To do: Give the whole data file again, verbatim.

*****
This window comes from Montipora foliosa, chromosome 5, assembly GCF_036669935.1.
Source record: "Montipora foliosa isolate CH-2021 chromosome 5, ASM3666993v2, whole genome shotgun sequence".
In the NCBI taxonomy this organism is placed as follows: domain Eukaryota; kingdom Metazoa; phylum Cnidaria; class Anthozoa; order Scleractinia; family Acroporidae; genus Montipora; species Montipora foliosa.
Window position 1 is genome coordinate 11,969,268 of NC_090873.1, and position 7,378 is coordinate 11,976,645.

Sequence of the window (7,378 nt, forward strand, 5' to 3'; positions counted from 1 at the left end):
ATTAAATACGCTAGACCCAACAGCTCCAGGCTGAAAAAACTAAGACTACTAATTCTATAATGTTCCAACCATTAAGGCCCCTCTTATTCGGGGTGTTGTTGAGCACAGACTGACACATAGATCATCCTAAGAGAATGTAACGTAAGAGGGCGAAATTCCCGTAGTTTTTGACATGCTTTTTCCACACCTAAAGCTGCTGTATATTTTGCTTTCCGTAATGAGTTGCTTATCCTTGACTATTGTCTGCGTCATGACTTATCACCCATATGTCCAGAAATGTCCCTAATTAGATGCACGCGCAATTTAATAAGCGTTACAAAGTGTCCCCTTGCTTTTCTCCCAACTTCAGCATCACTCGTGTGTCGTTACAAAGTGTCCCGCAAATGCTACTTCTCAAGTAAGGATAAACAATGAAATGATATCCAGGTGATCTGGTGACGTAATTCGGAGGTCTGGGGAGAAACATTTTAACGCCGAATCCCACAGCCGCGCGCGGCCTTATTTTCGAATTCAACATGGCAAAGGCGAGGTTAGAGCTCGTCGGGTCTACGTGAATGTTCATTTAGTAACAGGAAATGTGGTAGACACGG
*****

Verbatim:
This window comes from Montipora foliosa, chromosome 5, assembly GCF_036669935.1.
Source record: "Montipora foliosa isolate CH-2021 chromosome 5, ASM3666993v2, whole genome shotgun sequence".
In the NCBI taxonomy this organism is placed as follows: domain Eukaryota; kingdom Metazoa; phylum Cnidaria; class Anthozoa; order Scleractinia; family Acroporidae; genus Montipora; species Montipora foliosa.
Window position 1 is genome coordinate 11,969,268 of NC_090873.1, and position 7,378 is coordinate 11,976,645.

Sequence of the window (7,378 nt, forward strand, 5' to 3'; positions counted from 1 at the left end):
ATTAAATACGCTAGACCCAACAGCTCCAGGCTGAAAAAACTAAGACTACTAATTCTATAATGTTCCAACCATTAAGGCCCCTCTTATTCGGGGTGTTGTTGAGCACAGACTGACACATAGATCATCCTAAGAGAATGTAACGTAAGAGGGCGAAATTCCCGTAGTTTTTGACATGCTTTTTCCACACCTAAAGCTGCTGTATATTTTGCTTTCCGTAATGAGTTGCTTATCCTTGACTATTGTCTGCGTCATGACTTATCACCCATATGTCCAGAAATGTCCCTAATTAGATGCACGCGCAATTTAATAAGCGTTACAAAGTGTCCCCTTGCTTTTCTCCCAACTTCAGCATCACTCGTGTGTCGTTACAAAGTGTCCCGCAAATGCTACTTCTCAAGTAAGGATAAACAATGAAATGATATCCAGGTGATCTGGTGACGTAATTCGGAGGTCTGGGGAGAAACATTTTAACGCCGAATCCCACAGCCGCGCGCGGCCTTATTTTCGAATTCAACATGGCAAAGGCGAGGTTAGAGCTCGTCGGGTCTACGTGAATGTTCATTTAGTAACAGGAAATGTGGTAGACACGG